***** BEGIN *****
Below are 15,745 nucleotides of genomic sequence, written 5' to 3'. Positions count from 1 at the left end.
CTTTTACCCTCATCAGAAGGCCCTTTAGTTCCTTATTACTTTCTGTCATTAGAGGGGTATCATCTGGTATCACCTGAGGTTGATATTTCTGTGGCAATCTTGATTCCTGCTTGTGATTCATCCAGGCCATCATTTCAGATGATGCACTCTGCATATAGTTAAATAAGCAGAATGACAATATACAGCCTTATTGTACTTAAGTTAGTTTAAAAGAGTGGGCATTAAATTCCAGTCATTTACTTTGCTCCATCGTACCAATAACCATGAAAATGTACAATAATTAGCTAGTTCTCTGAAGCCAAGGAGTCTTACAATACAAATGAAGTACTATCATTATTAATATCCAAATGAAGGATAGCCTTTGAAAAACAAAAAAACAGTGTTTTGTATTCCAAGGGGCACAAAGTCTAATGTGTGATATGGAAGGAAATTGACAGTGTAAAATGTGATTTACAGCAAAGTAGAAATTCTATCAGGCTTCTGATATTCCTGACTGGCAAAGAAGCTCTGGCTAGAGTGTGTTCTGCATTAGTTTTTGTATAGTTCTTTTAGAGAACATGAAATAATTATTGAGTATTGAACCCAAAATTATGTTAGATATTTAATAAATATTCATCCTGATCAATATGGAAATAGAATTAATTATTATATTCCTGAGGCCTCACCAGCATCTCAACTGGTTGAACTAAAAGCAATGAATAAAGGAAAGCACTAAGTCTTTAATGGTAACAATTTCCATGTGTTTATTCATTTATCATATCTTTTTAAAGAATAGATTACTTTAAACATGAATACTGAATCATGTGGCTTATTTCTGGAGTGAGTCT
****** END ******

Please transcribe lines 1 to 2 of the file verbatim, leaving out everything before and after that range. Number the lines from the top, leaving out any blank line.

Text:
Below are 15,745 nucleotides of genomic sequence, written 5' to 3'. Positions count from 1 at the left end.
CTTTTACCCTCATCAGAAGGCCCTTTAGTTCCTTATTACTTTCTGTCATTAGAGGGGTATCATCTGGTATCACCTGAGGTTGATATTTCTGTGGCAATCTTGATTCCTGCTTGTGATTCATCCAGGCCATCATTTCAGATGATGCACTCTGCATATAGTTAAATAAGCAGAATGACAATATACAGCCTTATTGTACTTAAGTTAGTTTAAAAGAGTGGGCATTAAATTCCAGTCATTTACTTTGCTCCATCGTACCAATAACCATGAAAATGTACAATAATTAGCTAGTTCTCTGAAGCCAAGGAGTCTTACAATACAAATGAAGTACTATCATTATTAATATCCAAATGAAGGATAGCCTTTGAAAAACAAAAAAACAGTGTTTTGTATTCCAAGGGGCACAAAGTCTAATGTGTGATATGGAAGGAAATTGACAGTGTAAAATGTGATTTACAGCAAAGTAGAAATTCTATCAGGCTTCTGATATTCCTGACTGGCAAAGAAGCTCTGGCTAGAGTGTGTTCTGCATTAGTTTTTGTATAGTTCTTTTAGAGAACATGAAATAATTATTGAGTATTGAACCCAAAATTATGTTAGATATTTAATAAATATTCATCCTGATCAATATGGAAATAGAATTAATTATTATATTCCTGAGGCCTCACCAGCATCTCAACTGGTTGAACTAAAAGCAATGAATAAAGGAAAGCACTAAGTCTTTAATGGTAACAATTTCCATGTGTTTATTCATTTATCATATCTTTTTAAAGAATAGATTACTTTAAACATGAATACTGAATCATGTGGCTTATTTCTGGAGTGAGTCT